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Monday, June 25, 2012

How to use crystallized honey

I have lots of honey that is 15 or more years old.  It has gone crystallized and hard inside the 5 lb. plastic jugs.  When I can melt it, it is perfectly usable.  But how do I melt it?

I just put a grate in the bottom of a pot and put the opened jug on top of the grate, and boil it in water until I can pour it out into smaller containers.  (Never put the jug directly on the bottom of the pot, and never boil a jug with the lid on.)

The honey stays reasonably soft, soft enough to use it for spreading on toast.  It doesn't go back to completely liquid and pourable, but it is usable.

These jugs are too tall for my microwave.  However, if the honey is in plastic jugs, you can saw the top part off with a serrated knife and then set the jug inside the microwave.  Microwave it long enough to make some of it liquid, pour that off, and repeat.

Another way I have melted the hard honey is by putting the jug out in the sun on a sunny day.  The outer edges will melt and you can pour that off and keep repeating.  An even more effective way to do this is by putting the jug inside a turkey roasting plastic oven bag.  Puff the bag out away from the jug, put a twist tie on the opening to keep the heat inside.  The sun will shine through the bag and the heat will collect inside the air space, like a car in the sun.  If you're doing this on a sunny day when it isn't very hot outside,  set the bag/jug on top of something insulative, like a board, to keep it off the cold ground.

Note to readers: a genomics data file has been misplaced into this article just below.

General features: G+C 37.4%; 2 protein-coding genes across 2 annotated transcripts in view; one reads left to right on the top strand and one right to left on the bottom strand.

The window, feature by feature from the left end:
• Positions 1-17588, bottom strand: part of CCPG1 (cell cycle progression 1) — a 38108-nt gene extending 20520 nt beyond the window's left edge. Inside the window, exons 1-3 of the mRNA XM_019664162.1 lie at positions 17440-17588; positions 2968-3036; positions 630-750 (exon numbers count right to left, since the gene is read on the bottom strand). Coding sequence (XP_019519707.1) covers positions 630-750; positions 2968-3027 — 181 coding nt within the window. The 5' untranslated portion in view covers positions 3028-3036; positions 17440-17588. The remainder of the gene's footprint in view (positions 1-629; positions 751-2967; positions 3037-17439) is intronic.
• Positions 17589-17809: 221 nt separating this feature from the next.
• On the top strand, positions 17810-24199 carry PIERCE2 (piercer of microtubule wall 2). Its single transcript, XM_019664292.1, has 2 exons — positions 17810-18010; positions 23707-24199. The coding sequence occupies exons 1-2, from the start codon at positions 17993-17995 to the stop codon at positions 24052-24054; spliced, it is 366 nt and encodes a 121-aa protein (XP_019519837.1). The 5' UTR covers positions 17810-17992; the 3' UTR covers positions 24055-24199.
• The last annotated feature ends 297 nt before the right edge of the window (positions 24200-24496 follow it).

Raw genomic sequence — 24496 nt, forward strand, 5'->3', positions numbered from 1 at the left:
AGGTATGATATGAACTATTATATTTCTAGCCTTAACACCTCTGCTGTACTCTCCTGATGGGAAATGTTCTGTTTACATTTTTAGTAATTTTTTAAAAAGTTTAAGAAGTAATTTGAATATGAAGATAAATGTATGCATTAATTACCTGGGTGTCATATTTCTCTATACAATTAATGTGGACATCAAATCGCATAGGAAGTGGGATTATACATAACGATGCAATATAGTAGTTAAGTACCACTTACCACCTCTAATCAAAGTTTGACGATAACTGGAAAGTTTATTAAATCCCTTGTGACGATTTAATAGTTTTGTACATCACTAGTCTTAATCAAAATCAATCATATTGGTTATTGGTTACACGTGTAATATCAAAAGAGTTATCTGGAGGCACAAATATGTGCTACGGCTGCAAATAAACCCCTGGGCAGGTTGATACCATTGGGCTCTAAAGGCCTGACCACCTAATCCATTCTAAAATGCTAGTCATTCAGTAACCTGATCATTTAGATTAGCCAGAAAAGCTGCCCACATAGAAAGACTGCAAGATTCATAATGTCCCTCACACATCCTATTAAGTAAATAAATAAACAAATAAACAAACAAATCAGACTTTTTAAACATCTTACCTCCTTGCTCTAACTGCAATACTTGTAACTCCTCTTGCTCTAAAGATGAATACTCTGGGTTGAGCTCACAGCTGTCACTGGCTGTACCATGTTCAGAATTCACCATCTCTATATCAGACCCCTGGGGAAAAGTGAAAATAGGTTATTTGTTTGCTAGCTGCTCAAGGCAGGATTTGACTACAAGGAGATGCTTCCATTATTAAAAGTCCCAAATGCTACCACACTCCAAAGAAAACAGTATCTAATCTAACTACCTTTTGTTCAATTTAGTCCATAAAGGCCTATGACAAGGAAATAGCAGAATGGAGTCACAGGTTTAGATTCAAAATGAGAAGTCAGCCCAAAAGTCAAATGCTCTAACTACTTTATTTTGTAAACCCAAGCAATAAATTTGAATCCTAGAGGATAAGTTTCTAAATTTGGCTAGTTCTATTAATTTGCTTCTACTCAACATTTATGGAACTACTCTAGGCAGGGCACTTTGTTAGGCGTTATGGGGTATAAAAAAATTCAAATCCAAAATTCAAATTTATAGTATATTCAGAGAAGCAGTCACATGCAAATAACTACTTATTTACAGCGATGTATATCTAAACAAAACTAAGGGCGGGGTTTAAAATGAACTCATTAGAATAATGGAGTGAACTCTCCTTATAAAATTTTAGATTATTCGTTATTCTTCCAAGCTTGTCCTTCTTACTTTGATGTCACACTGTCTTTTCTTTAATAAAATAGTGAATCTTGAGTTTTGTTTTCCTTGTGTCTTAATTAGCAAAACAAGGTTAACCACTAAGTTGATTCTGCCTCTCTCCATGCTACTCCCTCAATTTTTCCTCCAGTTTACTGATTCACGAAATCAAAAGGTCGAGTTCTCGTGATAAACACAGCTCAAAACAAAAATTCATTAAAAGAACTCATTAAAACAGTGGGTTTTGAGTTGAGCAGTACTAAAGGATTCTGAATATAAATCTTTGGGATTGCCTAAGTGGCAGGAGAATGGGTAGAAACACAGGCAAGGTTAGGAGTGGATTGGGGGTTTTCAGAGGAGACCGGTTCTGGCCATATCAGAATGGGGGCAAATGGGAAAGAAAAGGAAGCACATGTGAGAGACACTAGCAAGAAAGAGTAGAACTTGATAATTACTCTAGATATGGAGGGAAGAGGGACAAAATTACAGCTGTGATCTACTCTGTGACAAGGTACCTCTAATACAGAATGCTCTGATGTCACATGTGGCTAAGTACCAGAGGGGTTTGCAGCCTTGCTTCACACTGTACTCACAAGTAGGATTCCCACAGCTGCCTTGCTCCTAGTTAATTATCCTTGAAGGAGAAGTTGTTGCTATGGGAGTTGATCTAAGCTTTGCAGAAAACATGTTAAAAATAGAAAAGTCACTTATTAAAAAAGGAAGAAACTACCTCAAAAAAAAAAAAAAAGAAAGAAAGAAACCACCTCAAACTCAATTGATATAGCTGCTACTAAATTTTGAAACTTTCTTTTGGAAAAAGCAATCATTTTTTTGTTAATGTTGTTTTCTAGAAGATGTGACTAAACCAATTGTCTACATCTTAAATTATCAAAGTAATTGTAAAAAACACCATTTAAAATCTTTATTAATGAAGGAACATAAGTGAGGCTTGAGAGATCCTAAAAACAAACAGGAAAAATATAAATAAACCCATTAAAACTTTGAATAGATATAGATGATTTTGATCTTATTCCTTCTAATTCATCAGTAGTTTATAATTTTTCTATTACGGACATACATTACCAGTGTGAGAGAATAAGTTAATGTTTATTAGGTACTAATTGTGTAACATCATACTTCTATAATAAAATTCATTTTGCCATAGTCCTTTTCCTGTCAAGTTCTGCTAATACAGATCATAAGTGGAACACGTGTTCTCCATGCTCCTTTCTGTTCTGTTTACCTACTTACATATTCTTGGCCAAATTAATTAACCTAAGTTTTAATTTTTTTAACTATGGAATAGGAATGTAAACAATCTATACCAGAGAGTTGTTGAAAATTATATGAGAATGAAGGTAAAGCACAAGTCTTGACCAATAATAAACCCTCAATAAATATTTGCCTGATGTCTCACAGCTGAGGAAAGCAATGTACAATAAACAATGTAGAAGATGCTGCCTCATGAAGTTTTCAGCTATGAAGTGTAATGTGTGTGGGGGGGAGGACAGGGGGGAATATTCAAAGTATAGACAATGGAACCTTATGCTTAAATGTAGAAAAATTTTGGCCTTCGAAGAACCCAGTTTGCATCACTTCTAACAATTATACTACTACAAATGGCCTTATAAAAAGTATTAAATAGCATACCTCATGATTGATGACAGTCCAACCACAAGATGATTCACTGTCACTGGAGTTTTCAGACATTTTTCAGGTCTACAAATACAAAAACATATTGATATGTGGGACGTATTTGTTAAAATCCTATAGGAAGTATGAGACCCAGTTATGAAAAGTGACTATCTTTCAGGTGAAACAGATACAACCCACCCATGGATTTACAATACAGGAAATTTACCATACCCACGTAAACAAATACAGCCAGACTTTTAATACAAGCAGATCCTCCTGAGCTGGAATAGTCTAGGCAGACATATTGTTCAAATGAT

I never buy honey in anything other than small plastic jugs or containers.  Why?  Because if it is in a huge container, you can't put it in the microwave or boil it on the stove.  My friend had to chisel chunks of hard honey out of a 5 gallon bucket to try to melt the chunks on the stove.  That does not sound fun.

And I don't get glass jars, because then I can't saw off the top of the jug to fit it in my microwave.

Face it, with food storage honey, it is going to go solid eventually.  So you better have a plan on how you are going to soften it.

1 comment:

  1. When melting the honey down you might notice a few crystals remaining. If so, add a drop (literally) of water. My hubby figured that out.